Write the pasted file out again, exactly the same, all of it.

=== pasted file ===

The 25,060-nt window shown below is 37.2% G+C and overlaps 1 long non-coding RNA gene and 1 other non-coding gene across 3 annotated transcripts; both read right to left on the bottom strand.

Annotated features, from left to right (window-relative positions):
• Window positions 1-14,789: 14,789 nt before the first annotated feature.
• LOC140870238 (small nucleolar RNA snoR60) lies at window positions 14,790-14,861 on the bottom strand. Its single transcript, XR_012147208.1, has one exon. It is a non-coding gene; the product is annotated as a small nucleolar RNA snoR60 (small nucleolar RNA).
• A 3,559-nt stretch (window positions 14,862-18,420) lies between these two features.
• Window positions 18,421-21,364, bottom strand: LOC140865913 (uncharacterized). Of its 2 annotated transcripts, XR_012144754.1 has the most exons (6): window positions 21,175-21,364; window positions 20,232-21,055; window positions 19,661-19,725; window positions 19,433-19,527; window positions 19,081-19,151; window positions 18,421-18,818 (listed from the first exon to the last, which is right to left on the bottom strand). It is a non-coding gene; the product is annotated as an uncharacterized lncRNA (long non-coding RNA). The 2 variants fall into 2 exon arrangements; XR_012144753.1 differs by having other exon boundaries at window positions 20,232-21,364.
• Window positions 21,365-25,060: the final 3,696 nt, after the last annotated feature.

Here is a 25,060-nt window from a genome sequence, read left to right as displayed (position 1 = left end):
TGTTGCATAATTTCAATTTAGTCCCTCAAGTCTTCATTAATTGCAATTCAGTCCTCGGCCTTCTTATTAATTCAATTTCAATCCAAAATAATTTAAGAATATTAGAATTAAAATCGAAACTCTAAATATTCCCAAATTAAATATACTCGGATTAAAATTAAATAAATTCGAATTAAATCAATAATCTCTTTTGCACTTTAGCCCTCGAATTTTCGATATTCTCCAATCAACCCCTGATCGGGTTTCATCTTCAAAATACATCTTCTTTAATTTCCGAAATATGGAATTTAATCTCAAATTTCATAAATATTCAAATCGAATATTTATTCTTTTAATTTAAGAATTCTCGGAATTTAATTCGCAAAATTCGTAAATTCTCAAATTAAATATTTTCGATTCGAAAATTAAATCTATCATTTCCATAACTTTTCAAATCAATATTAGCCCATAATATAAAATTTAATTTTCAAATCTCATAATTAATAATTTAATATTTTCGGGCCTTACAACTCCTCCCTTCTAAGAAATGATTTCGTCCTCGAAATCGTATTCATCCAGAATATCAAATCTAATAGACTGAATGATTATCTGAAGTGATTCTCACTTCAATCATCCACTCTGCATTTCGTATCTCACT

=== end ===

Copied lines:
The 25,060-nt window shown below is 37.2% G+C and overlaps 1 long non-coding RNA gene and 1 other non-coding gene across 3 annotated transcripts; both read right to left on the bottom strand.

Annotated features, from left to right (window-relative positions):
• Window positions 1-14,789: 14,789 nt before the first annotated feature.
• LOC140870238 (small nucleolar RNA snoR60) lies at window positions 14,790-14,861 on the bottom strand. Its single transcript, XR_012147208.1, has one exon. It is a non-coding gene; the product is annotated as a small nucleolar RNA snoR60 (small nucleolar RNA).
• A 3,559-nt stretch (window positions 14,862-18,420) lies between these two features.
• Window positions 18,421-21,364, bottom strand: LOC140865913 (uncharacterized). Of its 2 annotated transcripts, XR_012144754.1 has the most exons (6): window positions 21,175-21,364; window positions 20,232-21,055; window positions 19,661-19,725; window positions 19,433-19,527; window positions 19,081-19,151; window positions 18,421-18,818 (listed from the first exon to the last, which is right to left on the bottom strand). It is a non-coding gene; the product is annotated as an uncharacterized lncRNA (long non-coding RNA). The 2 variants fall into 2 exon arrangements; XR_012144753.1 differs by having other exon boundaries at window positions 20,232-21,364.
• Window positions 21,365-25,060: the final 3,696 nt, after the last annotated feature.

Here is a 25,060-nt window from a genome sequence, read left to right as displayed (position 1 = left end):
TGTTGCATAATTTCAATTTAGTCCCTCAAGTCTTCATTAATTGCAATTCAGTCCTCGGCCTTCTTATTAATTCAATTTCAATCCAAAATAATTTAAGAATATTAGAATTAAAATCGAAACTCTAAATATTCCCAAATTAAATATACTCGGATTAAAATTAAATAAATTCGAATTAAATCAATAATCTCTTTTGCACTTTAGCCCTCGAATTTTCGATATTCTCCAATCAACCCCTGATCGGGTTTCATCTTCAAAATACATCTTCTTTAATTTCCGAAATATGGAATTTAATCTCAAATTTCATAAATATTCAAATCGAATATTTATTCTTTTAATTTAAGAATTCTCGGAATTTAATTCGCAAAATTCGTAAATTCTCAAATTAAATATTTTCGATTCGAAAATTAAATCTATCATTTCCATAACTTTTCAAATCAATATTAGCCCATAATATAAAATTTAATTTTCAAATCTCATAATTAATAATTTAATATTTTCGGGCCTTACAACTCCTCCCTTCTAAGAAATGATTTCGTCCTCGAAATCGTATTCATCCAGAATATCAAATCTAATAGACTGAATGATTATCTGAAGTGATTCTCACTTCAATCATCCACTCTGCATTTCGTATCTCACT